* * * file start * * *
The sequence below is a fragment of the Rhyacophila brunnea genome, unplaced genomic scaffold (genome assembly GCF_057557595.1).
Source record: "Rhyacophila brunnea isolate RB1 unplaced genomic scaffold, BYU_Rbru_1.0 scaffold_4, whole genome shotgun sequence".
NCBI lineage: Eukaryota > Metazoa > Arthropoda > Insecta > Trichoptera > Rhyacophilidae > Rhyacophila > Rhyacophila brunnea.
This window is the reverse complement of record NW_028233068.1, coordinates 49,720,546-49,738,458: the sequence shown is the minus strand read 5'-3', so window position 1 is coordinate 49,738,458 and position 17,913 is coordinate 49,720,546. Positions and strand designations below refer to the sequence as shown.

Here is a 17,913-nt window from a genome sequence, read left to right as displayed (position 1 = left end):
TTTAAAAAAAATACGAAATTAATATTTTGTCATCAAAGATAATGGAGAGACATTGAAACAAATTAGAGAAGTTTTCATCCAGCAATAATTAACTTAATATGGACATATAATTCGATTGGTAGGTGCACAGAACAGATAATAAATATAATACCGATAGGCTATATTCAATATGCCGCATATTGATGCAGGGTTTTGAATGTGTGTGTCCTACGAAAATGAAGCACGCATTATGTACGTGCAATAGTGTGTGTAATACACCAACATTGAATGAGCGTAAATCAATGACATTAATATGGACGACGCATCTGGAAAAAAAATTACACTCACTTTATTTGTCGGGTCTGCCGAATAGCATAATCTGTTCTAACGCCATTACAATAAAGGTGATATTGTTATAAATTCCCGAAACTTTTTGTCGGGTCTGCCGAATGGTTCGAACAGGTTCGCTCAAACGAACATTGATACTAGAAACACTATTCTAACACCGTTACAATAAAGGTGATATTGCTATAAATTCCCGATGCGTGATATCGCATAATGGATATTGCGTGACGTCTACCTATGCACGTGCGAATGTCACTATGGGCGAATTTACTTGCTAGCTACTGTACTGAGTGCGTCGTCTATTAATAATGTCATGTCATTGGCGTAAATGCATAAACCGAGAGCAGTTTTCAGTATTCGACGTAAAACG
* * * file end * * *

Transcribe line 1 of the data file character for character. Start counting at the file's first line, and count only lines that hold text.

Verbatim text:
The sequence below is a fragment of the Rhyacophila brunnea genome, unplaced genomic scaffold (genome assembly GCF_057557595.1).